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Precision Clock Kit build problems.
AshleyBooth Posted: 23 Dec 2019, 04:12 PM
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Just finished building the kit.

First problem was that the wood surrounds to the colons were too wide. I had to bend the pcb to get them to fit. Cured by filing the edges and using a black felt tip to touch them up.

Second problem was more serious. I couldn't get a gps lock indoors even by a window so I took it outside. After an hour with no lock I moved it inside. Just as I started to move it it got a lock! I was unable to get a lock again.

Luckily I have an outside gps antenna that feeds my 10MHz frequency reference. I split the feed and feed it to the clock. It worked!

So I have a faulty gps patch antenna. I don't have continuity between the top of the patch and the centre pin of the u.fl plug.

I've ordered a new patch antenna from eBay but I won't get it until the new year. I wanted to take the clock to a New Year's eve party for an accurate countdown :) Looks like I'll have to take an amplified gps antenna, a bias tee and another psu to get the clock working at the party. :(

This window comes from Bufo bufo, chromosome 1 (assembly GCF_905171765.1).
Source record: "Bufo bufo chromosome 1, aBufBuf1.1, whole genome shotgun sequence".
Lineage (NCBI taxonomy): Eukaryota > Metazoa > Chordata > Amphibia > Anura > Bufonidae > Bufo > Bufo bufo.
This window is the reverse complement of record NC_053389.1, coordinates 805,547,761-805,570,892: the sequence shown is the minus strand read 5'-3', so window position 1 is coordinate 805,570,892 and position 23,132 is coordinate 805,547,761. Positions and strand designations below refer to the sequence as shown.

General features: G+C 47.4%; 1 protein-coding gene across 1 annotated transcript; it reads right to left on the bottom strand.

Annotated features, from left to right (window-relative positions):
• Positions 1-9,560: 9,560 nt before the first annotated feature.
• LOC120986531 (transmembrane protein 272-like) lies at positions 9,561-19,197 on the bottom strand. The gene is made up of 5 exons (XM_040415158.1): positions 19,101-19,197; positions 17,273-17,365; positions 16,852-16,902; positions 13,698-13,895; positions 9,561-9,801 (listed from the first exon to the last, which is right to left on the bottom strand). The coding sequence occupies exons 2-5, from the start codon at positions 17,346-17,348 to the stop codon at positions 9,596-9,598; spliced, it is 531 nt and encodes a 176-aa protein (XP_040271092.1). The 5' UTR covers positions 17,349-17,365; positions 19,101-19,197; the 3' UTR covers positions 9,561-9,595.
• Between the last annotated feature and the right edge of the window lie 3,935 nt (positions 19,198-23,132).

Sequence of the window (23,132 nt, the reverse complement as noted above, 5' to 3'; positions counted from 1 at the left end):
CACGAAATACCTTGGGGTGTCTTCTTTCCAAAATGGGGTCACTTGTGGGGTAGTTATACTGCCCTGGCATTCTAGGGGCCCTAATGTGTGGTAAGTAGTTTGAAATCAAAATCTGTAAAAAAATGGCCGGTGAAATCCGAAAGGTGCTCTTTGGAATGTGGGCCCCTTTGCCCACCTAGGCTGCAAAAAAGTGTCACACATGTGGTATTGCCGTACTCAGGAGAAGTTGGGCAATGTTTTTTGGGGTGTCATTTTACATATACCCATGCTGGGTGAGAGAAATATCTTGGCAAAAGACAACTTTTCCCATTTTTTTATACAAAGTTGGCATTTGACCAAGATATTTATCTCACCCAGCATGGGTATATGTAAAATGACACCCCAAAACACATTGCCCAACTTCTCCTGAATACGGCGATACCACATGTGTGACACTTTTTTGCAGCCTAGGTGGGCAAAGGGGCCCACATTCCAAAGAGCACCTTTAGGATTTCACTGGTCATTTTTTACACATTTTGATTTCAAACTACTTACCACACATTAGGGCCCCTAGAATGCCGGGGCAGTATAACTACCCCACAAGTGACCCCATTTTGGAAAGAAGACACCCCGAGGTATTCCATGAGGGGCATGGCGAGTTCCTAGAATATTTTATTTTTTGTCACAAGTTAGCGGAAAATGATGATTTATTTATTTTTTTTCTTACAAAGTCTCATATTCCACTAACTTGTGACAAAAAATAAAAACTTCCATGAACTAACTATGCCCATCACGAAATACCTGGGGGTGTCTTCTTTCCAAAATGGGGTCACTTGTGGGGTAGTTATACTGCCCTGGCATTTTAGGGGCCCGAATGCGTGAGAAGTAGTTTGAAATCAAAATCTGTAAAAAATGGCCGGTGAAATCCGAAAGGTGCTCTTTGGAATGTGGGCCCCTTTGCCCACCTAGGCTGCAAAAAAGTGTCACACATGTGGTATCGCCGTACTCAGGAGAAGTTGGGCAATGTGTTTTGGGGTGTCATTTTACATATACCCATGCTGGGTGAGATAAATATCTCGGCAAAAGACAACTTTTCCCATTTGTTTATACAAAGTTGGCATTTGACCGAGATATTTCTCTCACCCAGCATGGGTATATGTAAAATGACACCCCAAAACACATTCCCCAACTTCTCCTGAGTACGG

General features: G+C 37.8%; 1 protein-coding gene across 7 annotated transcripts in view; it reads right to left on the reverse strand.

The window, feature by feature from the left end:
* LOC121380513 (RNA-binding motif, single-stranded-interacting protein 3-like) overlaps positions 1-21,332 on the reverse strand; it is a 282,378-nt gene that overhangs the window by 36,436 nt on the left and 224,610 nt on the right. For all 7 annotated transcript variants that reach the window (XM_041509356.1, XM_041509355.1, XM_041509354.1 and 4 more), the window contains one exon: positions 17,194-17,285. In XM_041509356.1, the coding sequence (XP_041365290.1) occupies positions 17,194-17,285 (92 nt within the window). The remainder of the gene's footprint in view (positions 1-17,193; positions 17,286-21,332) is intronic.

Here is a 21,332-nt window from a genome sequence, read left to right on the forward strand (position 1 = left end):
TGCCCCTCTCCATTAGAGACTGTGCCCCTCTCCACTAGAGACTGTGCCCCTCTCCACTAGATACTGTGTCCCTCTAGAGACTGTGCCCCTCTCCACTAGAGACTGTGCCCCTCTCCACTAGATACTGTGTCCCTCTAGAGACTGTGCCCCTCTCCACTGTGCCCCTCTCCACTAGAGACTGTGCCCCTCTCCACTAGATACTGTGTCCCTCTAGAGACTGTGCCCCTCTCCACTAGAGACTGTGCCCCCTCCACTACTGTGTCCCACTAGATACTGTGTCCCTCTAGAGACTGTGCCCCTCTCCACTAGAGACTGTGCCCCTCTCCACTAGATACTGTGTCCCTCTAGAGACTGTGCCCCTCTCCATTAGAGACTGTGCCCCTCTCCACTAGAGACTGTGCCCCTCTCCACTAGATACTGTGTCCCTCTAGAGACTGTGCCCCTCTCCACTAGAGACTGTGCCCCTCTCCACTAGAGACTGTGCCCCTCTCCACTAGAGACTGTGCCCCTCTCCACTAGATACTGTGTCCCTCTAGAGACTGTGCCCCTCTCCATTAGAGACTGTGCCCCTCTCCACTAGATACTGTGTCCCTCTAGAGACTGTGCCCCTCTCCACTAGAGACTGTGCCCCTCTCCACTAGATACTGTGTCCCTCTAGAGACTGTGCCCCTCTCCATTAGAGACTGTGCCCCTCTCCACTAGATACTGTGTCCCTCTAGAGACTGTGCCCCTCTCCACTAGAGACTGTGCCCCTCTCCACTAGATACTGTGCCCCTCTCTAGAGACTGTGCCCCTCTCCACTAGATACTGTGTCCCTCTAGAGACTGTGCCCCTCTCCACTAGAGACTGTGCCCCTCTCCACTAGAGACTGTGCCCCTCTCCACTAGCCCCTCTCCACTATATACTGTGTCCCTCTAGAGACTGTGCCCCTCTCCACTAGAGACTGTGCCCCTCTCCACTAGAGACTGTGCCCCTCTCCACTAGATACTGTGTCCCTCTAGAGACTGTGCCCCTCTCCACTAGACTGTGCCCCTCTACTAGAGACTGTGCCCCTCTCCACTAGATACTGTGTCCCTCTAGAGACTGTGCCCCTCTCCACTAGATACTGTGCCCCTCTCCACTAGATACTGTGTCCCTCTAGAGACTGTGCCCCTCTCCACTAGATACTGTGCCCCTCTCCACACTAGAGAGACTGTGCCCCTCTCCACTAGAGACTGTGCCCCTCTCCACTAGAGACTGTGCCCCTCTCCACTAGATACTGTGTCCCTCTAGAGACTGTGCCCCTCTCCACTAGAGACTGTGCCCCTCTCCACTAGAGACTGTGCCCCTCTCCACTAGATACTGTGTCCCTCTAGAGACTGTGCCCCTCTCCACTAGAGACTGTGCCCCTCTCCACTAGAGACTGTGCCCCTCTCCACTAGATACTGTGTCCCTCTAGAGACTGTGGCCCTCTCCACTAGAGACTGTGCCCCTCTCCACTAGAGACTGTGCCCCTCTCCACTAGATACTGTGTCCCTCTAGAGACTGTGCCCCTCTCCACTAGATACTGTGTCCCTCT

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AshleyBooth Posted: 24 Dec 2019, 05:12 PM
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Update.

The new antenna arrived early!

Fitted it and I now get a lock indoors by a window. So the original antenna was faulty.

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mit Posted: 25 Dec 2019, 11:12 PM
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yeah whatever

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Hello! Sorry for slow reply (also merry Christmas). Good job narrowing it down to the antenna so quickly.

Those u.fl plugs are awful, I wish the modules would use something more durable. You can get ones with SMA connectors but I had really bad experiences with those modules, I never got them to work properly, I think the SMA antennas are active and the modules weren't providing the right bias voltage. I should look into this more.